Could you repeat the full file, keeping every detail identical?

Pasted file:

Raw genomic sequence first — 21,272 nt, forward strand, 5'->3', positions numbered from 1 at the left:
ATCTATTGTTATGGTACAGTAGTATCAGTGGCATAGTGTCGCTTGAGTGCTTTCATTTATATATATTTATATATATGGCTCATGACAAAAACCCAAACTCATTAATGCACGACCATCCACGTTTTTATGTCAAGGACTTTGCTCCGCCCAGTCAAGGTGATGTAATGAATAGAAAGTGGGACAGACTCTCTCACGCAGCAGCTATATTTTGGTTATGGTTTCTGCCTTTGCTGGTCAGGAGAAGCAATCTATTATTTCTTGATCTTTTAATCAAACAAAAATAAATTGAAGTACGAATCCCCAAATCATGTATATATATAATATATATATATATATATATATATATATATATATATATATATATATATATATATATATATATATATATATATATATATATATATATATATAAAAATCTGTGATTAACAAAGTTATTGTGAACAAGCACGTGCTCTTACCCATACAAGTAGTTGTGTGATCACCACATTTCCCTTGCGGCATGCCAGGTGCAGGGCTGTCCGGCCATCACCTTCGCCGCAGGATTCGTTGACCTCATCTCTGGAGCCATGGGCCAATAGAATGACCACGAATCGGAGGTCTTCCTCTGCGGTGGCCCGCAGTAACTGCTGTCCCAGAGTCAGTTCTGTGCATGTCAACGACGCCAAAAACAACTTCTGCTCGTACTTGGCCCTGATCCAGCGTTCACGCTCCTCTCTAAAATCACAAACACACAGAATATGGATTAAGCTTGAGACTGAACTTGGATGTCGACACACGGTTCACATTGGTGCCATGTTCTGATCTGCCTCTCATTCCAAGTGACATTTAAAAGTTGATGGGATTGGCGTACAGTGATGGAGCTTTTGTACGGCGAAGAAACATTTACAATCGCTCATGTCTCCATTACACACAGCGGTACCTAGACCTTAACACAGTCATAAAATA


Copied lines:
Raw genomic sequence first — 21,272 nt, forward strand, 5'->3', positions numbered from 1 at the left:
ATCTATTGTTATGGTACAGTAGTATCAGTGGCATAGTGTCGCTTGAGTGCTTTCATTTATATATATTTATATATATGGCTCATGACAAAAACCCAAACTCATTAATGCACGACCATCCACGTTTTTATGTCAAGGACTTTGCTCCGCCCAGTCAAGGTGATGTAATGAATAGAAAGTGGGACAGACTCTCTCACGCAGCAGCTATATTTTGGTTATGGTTTCTGCCTTTGCTGGTCAGGAGAAGCAATCTATTATTTCTTGATCTTTTAATCAAACAAAAATAAATTGAAGTACGAATCCCCAAATCATGTATATATATAATATATATATATATATATATATATATATATATATATATATATATATATATATATATATATATATATATATATATATATATATATATATATAAAAATCTGTGATTAACAAAGTTATTGTGAACAAGCACGTGCTCTTACCCATACAAGTAGTTGTGTGATCACCACATTTCCCTTGCGGCATGCCAGGTGCAGGGCTGTCCGGCCATCACCTTCGCCGCAGGATTCGTTGACCTCATCTCTGGAGCCATGGGCCAATAGAATGACCACGAATCGGAGGTCTTCCTCTGCGGTGGCCCGCAGTAACTGCTGTCCCAGAGTCAGTTCTGTGCATGTCAACGACGCCAAAAACAACTTCTGCTCGTACTTGGCCCTGATCCAGCGTTCACGCTCCTCTCTAAAATCACAAACACACAGAATATGGATTAAGCTTGAGACTGAACTTGGATGTCGACACACGGTTCACATTGGTGCCATGTTCTGATCTGCCTCTCATTCCAAGTGACATTTAAAAGTTGATGGGATTGGCGTACAGTGATGGAGCTTTTGTACGGCGAAGAAACATTTACAATCGCTCATGTCTCCATTACACACAGCGGTACCTAGACCTTAACACAGTCATAAAATA